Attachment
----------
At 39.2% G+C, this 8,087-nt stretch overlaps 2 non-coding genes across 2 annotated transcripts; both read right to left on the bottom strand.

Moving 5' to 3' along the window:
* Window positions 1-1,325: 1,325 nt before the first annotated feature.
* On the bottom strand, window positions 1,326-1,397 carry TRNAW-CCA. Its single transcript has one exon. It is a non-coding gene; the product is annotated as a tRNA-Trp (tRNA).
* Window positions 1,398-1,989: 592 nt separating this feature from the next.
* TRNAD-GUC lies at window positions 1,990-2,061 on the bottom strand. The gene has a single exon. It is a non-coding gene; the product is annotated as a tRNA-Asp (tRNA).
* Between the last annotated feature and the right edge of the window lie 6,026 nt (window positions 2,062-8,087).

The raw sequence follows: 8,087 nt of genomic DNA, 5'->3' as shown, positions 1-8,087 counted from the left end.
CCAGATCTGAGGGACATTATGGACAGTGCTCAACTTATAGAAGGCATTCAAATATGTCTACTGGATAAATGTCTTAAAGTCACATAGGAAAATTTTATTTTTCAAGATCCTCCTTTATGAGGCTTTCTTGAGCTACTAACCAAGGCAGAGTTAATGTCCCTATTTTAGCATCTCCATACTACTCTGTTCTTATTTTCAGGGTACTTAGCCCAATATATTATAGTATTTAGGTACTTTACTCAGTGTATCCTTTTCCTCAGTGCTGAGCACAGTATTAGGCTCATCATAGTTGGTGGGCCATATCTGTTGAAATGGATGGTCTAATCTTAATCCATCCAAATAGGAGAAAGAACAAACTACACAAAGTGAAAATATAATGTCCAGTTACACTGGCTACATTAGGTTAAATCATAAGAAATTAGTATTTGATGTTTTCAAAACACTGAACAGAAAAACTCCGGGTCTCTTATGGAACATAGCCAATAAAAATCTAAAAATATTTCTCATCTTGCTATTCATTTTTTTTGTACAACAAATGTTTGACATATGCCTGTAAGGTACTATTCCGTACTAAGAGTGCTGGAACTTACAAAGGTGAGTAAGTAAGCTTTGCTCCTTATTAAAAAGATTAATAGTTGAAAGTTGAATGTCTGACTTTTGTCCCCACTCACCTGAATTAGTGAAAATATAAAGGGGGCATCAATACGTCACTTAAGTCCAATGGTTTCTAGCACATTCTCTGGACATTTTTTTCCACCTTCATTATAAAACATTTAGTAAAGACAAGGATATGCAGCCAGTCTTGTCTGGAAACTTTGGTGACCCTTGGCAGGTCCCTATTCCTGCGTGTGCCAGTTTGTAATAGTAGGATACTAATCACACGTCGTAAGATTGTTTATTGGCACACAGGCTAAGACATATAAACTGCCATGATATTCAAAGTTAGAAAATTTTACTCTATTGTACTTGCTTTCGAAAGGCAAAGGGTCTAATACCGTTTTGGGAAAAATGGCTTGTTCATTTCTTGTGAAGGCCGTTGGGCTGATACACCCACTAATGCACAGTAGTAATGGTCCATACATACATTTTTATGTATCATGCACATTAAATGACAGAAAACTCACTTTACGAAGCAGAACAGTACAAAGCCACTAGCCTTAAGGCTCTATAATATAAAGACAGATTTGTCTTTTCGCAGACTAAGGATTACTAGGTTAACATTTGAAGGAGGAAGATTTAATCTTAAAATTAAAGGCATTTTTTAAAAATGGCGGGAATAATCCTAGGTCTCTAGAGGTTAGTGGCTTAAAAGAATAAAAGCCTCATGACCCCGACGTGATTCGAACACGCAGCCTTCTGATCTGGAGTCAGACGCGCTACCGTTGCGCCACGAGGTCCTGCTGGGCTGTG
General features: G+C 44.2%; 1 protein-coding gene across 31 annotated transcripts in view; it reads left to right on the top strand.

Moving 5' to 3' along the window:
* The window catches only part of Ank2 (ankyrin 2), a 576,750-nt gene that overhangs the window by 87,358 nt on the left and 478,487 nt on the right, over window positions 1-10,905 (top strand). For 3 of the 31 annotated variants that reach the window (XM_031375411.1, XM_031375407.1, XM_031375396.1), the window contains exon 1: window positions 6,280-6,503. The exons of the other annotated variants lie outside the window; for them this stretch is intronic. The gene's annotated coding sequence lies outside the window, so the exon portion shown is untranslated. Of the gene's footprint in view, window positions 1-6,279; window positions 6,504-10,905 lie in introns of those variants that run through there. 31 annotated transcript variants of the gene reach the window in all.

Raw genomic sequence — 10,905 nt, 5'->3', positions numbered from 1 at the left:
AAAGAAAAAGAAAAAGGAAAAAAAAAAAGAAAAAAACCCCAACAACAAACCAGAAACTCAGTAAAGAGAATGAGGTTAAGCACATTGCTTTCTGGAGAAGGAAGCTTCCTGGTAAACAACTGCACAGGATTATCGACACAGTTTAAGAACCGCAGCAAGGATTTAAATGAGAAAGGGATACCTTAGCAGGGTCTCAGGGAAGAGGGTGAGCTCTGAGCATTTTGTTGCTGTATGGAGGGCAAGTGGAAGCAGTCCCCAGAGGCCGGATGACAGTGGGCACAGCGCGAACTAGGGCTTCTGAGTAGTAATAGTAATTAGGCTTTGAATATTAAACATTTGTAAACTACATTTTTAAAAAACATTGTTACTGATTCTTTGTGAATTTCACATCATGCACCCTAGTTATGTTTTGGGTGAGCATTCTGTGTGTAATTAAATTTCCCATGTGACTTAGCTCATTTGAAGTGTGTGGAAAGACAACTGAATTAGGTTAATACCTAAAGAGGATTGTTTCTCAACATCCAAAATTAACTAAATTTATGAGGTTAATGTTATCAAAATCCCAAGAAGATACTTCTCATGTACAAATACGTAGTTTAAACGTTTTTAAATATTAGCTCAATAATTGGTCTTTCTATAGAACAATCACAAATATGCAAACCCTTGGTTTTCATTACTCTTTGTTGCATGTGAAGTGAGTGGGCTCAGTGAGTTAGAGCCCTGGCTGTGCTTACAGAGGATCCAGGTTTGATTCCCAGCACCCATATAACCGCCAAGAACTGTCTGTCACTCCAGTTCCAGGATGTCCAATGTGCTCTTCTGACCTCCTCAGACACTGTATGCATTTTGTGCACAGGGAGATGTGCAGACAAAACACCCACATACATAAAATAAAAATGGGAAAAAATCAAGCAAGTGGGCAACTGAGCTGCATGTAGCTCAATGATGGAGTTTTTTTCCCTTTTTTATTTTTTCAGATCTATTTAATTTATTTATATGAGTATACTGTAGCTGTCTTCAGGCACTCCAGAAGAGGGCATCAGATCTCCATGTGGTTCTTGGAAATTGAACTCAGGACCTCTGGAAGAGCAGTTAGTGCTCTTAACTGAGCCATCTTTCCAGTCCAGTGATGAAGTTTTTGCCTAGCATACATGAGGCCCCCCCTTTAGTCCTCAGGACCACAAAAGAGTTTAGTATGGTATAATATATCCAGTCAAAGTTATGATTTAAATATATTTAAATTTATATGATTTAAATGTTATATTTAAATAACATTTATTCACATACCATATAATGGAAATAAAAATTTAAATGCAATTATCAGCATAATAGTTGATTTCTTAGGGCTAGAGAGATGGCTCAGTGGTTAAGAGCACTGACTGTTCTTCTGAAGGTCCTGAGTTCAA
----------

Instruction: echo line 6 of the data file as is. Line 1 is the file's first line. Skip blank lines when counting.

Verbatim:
* TRNAD-GUC lies at window positions 1,990-2,061 on the bottom strand. The gene has a single exon. It is a non-coding gene; the product is annotated as a tRNA-Asp (tRNA).